Vaccines: Are They Safe?
Each year, especially as influenza season approaches, official statements about immunization and vaccination assure us that they are safe, and that any risks are outweighed by the benefits. But tales of vaccine-related reactions give pause to would-be consumers, who wonder if the risks actually outweigh the benefits.
Those risks and reactions are not well understood. For example, the National Institute for Health and Welfare of Finland found that the risk of narcolepsy among people aged 4–19 years old who had received pandemic influenza vaccine in 2009–2010 was nine times higher than that among unvaccinated youth. The World Health Organization (WHO) released this official statement: “The National Institute for Health and Welfare of Finland considers it probable that the Pandemrix vaccine was a contributing factor to this observed increase, and has called for further investigation of other co-factors that may be associated with the increased risk. They consider it most likely that the vaccine increased the risk of narcolepsy in a joint effect in those genetically disposed with some other, still unknown, genetic and/or environmental factors.” (See http://bit.ly/1bPQaU2 for more information.)
A report published in the British Medical Journal backs up these findings, concluding, “The increased risk of narcolepsy in children and young people . . . is not confined to Scandanavian populations. The magnitude of the increased risk found in English young people is similar to that reported from Finland.” Some researchers point to a genetic predisposition, while others focus on the immune system’s role in the onset of narcolepsy—along with other autoimmune diseases.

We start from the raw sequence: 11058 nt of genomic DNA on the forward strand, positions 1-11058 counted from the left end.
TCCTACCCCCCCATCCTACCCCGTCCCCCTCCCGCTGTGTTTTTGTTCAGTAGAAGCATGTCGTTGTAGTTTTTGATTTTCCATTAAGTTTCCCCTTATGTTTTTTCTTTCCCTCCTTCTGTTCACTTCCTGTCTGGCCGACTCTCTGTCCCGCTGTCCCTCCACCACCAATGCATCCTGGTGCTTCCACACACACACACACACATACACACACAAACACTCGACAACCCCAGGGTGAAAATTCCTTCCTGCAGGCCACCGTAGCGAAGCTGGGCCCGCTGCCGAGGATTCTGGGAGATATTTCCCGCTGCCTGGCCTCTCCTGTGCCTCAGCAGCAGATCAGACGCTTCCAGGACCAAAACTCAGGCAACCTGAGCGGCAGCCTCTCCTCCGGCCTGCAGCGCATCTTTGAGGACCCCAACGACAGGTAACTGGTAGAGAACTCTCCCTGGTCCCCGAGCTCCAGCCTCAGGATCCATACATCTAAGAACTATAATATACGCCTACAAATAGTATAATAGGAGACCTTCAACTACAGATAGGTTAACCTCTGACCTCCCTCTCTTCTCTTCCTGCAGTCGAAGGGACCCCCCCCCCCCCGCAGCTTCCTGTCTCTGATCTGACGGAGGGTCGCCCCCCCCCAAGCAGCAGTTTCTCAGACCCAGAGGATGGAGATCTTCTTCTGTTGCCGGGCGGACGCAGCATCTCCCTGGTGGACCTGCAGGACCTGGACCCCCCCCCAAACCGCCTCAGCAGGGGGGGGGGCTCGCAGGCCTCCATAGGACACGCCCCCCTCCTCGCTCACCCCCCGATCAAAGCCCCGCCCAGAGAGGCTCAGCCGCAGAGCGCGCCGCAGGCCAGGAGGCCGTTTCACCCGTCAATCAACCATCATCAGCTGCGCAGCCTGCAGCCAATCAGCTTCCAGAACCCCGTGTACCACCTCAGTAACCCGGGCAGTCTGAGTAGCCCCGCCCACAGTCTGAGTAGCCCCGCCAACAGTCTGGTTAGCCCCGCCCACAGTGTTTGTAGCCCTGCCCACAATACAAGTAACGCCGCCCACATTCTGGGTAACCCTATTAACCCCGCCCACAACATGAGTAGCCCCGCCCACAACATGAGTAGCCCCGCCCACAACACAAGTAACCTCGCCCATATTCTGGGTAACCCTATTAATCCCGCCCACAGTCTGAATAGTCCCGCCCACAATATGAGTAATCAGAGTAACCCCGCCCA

Concerns about neurotoxic mercury poisoning due to thimerosal (or thiomersal in some countries)—a preservative containing ethylmercury—in vaccines has prompted the removal of all but trace amounts of this substance from most vaccines in the United States. Although ethylmercury is thought to be “safer” then methylmercury, the US Food and Drug Administration admits that there isn’t much information about this preservative, so they base their vaccine recommendations on the safety levels of methylmercury instead.
Scientists in the UK, the US, and Canada have raised concerns about the aluminum used as an adjuvant (a substance that stimulates the immune response) in vaccines today. Aluminum is a known neurotoxin, and studies indicate that a causal relationship may exist between children’s exposure to aluminum from vaccines and the rising prevalence of autism in the Western world. But scientists admit that there is a lack of knowledge on the subject, and recommend that more research be conducted.
Other concerns involve the way vaccines are made. Whether the virus is incubated in chicken embryos—the traditional method—or in vats of DNA derived from cells (sometimes canine, caterpillar, or insect—or even human fetal tissue), there is a strong possibility of some sort of reaction to the broad range of ingredients.
So do the risks outweigh the benefits? For those with a compromised immune system, or for young children, pregnant women, and the elderly, this can be a complicated question. Making an informed decision involves examining factors that vary with each individual, and takes careful thought and consideration.
- ALICE ABLER
For more information, see “Influenza Vaccines: The Other Side of the Story” by Judd Handler in the Winter 2012-2013 Price-Pottenger Journal of Health and Healing. Become a member today to receive access to this journal along with many other health and nutrition resources.